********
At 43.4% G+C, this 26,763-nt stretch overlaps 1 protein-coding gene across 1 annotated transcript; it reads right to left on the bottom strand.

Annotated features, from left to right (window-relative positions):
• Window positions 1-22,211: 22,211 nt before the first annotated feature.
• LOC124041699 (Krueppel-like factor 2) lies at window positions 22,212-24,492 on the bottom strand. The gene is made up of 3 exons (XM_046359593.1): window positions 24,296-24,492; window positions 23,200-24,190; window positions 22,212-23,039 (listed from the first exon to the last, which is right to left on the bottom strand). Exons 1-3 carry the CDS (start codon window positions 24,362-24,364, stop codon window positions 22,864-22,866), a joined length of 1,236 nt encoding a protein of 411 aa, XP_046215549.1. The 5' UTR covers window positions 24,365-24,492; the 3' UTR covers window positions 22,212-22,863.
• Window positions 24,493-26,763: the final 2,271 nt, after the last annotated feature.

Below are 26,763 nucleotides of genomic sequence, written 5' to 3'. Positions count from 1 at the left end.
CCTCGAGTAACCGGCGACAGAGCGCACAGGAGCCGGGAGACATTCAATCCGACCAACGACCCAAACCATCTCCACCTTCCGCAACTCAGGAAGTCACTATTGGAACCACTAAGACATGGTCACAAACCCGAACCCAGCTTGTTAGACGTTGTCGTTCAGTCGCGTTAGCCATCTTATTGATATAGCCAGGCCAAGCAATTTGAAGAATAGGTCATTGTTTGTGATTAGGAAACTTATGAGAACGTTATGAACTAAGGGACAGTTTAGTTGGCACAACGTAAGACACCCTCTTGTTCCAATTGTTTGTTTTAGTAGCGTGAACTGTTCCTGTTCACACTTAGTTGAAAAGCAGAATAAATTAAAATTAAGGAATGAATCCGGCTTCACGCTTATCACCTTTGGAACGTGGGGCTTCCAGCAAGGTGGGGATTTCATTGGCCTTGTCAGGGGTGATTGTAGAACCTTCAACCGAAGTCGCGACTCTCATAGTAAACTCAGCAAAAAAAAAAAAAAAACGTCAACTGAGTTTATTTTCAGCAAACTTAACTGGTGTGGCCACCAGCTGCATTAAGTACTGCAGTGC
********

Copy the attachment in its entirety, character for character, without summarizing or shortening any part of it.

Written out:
At 43.4% G+C, this 26,763-nt stretch overlaps 1 protein-coding gene across 1 annotated transcript; it reads right to left on the bottom strand.

Annotated features, from left to right (window-relative positions):
• Window positions 1-22,211: 22,211 nt before the first annotated feature.
• LOC124041699 (Krueppel-like factor 2) lies at window positions 22,212-24,492 on the bottom strand. The gene is made up of 3 exons (XM_046359593.1): window positions 24,296-24,492; window positions 23,200-24,190; window positions 22,212-23,039 (listed from the first exon to the last, which is right to left on the bottom strand). Exons 1-3 carry the CDS (start codon window positions 24,362-24,364, stop codon window positions 22,864-22,866), a joined length of 1,236 nt encoding a protein of 411 aa, XP_046215549.1. The 5' UTR covers window positions 24,365-24,492; the 3' UTR covers window positions 22,212-22,863.
• Window positions 24,493-26,763: the final 2,271 nt, after the last annotated feature.

Below are 26,763 nucleotides of genomic sequence, written 5' to 3'. Positions count from 1 at the left end.
CCTCGAGTAACCGGCGACAGAGCGCACAGGAGCCGGGAGACATTCAATCCGACCAACGACCCAAACCATCTCCACCTTCCGCAACTCAGGAAGTCACTATTGGAACCACTAAGACATGGTCACAAACCCGAACCCAGCTTGTTAGACGTTGTCGTTCAGTCGCGTTAGCCATCTTATTGATATAGCCAGGCCAAGCAATTTGAAGAATAGGTCATTGTTTGTGATTAGGAAACTTATGAGAACGTTATGAACTAAGGGACAGTTTAGTTGGCACAACGTAAGACACCCTCTTGTTCCAATTGTTTGTTTTAGTAGCGTGAACTGTTCCTGTTCACACTTAGTTGAAAAGCAGAATAAATTAAAATTAAGGAATGAATCCGGCTTCACGCTTATCACCTTTGGAACGTGGGGCTTCCAGCAAGGTGGGGATTTCATTGGCCTTGTCAGGGGTGATTGTAGAACCTTCAACCGAAGTCGCGACTCTCATAGTAAACTCAGCAAAAAAAAAAAAAAAACGTCAACTGAGTTTATTTTCAGCAAACTTAACTGGTGTGGCCACCAGCTGCATTAAGTACTGCAGTGC